A Manassas area Air Force veteran and former Trump Administration appointee is challenging Democratic Del. Danica Roem in November’s election.
Christopher Stone, 40, is running as a Republican for the 13th District seat in the House of Delegates.
The district covers Manassas Park and nearby parts of Prince William County, including Gainesville and Haymarket.
Stone, who grew up in Springfield, Mo., moved to the area in 2009. He has a bachelors in history from the University of Missouri and masters degrees in theology from Baptist Bible Theological Seminary, defense and strategic studies from Missouri State University, operational art and science from the Air Command and Staff College and philosophy in military strategy from the Air Force School of Advanced Air and Space Studies.
Stone teaches in the defense and strategic studies department at Missouri State’s Washington, D.C., campus.
He worked on the staff of former Republican U.S. Sens. Jim Talent and Kit Bond and was appointed by the Trump Administration as special assistant to the deputy assistant secretary of defense for space policy. Stone was active duty in the Air Force for two years before entering the reserves. He has served in the National Guard since 2008 and is a lieutenant colonel space operations officer.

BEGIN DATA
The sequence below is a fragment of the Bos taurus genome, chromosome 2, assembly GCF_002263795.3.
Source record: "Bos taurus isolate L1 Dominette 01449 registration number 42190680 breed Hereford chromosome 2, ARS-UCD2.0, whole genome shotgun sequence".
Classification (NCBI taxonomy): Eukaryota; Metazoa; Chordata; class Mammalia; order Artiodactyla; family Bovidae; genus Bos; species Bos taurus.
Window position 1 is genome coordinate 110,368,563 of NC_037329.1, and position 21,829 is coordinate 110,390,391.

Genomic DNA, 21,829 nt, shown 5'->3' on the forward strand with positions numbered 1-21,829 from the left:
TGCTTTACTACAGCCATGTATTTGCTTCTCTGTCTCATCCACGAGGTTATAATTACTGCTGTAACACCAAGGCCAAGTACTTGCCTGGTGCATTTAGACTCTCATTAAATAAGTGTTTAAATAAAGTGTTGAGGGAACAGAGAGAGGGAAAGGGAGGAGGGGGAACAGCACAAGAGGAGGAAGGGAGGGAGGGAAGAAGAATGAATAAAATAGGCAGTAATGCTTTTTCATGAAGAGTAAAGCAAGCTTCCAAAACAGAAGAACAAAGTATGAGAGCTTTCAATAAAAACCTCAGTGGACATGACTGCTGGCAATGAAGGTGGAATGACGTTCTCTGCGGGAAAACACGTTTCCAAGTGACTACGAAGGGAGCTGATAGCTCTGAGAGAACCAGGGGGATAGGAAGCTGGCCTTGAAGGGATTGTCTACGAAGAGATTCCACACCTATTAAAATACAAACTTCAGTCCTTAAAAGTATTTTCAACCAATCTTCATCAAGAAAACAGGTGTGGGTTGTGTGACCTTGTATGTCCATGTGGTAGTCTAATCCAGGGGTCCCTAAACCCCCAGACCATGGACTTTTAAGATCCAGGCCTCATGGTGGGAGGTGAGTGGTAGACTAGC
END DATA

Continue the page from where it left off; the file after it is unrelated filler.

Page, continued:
Stone said he was inspired to run after “government overreach” during the coronavirus pandemic and racial unrest over the past year. He expressed concern about the integrity of elections and said any questions about the way the 2020 election was handled have been tossed aside.
“If the citizens are concerned about a topic, their elected representatives are there to help them look into these things and not make them feel stupid or that they're conspiracy people,” he said. “And if they find there’s nothing wrong, then great. At least they did their due diligence.”
Stone said his campaign will focus on making Virginia a state “again that is safe, prosperous and free.”
He said law enforcement needs to be fully equipped and “empowered,” rather than restrained by recently enacted legislation. Legislatures across the country have been advancing criminal justice reforms after the deaths of Black people at the hands of police officers. Stone said he wants to see a more balanced approach to reform “instead of allowing violent criminals to get misdemeanors instead of felonies” and removing mandatory minimum sentencing guidelines.
On the economy, Stone railed against energy plans that don’t focus on natural gas. He said windmills off the Virginia coast will also kill birds.
“If these people were really green, think about it. You’re going to deforest land which is less green space and you’re going to create lots of bird deaths,” he said. “If you really are about the environment and you want to have green, why not use clean natural gas.”
Stone said he wants to combat the “assault on our constitutional liberties.” He cited recent legislation allowing localities to ban firearms on government property and said restrictions on religious services during the pandemic have been overreaching.
“There are safety measures that are understandable, but what goes on inside the church is not the business of the governor,” he said.
Roem was first elected in 2017, unseating longtime incumbent Robert Marshall. She won re-election in 2019 with 55.9% of the vote.